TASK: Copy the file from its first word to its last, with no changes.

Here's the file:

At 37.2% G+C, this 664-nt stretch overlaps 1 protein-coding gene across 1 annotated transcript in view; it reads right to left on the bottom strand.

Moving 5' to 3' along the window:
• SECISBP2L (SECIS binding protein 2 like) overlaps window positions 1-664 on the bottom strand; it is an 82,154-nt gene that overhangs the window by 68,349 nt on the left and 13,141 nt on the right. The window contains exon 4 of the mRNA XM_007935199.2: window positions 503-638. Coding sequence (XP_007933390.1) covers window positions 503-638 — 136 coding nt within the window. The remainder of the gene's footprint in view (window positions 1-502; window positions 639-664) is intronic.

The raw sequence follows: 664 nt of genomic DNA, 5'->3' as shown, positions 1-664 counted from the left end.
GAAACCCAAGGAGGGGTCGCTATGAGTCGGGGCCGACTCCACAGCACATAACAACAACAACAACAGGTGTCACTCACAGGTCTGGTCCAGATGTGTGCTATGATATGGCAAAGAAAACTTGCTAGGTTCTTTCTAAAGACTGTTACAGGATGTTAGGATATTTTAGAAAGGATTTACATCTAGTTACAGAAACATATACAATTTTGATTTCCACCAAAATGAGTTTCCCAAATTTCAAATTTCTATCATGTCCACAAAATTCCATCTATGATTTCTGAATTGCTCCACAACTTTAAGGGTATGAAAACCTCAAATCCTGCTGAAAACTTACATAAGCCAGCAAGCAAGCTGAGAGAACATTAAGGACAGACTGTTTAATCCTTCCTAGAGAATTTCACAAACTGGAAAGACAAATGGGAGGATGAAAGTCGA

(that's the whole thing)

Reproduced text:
At 37.2% G+C, this 664-nt stretch overlaps 1 protein-coding gene across 1 annotated transcript in view; it reads right to left on the bottom strand.

Moving 5' to 3' along the window:
• SECISBP2L (SECIS binding protein 2 like) overlaps window positions 1-664 on the bottom strand; it is an 82,154-nt gene that overhangs the window by 68,349 nt on the left and 13,141 nt on the right. The window contains exon 4 of the mRNA XM_007935199.2: window positions 503-638. Coding sequence (XP_007933390.1) covers window positions 503-638 — 136 coding nt within the window. The remainder of the gene's footprint in view (window positions 1-502; window positions 639-664) is intronic.

The raw sequence follows: 664 nt of genomic DNA, 5'->3' as shown, positions 1-664 counted from the left end.
GAAACCCAAGGAGGGGTCGCTATGAGTCGGGGCCGACTCCACAGCACATAACAACAACAACAACAGGTGTCACTCACAGGTCTGGTCCAGATGTGTGCTATGATATGGCAAAGAAAACTTGCTAGGTTCTTTCTAAAGACTGTTACAGGATGTTAGGATATTTTAGAAAGGATTTACATCTAGTTACAGAAACATATACAATTTTGATTTCCACCAAAATGAGTTTCCCAAATTTCAAATTTCTATCATGTCCACAAAATTCCATCTATGATTTCTGAATTGCTCCACAACTTTAAGGGTATGAAAACCTCAAATCCTGCTGAAAACTTACATAAGCCAGCAAGCAAGCTGAGAGAACATTAAGGACAGACTGTTTAATCCTTCCTAGAGAATTTCACAAACTGGAAAGACAAATGGGAGGATGAAAGTCGA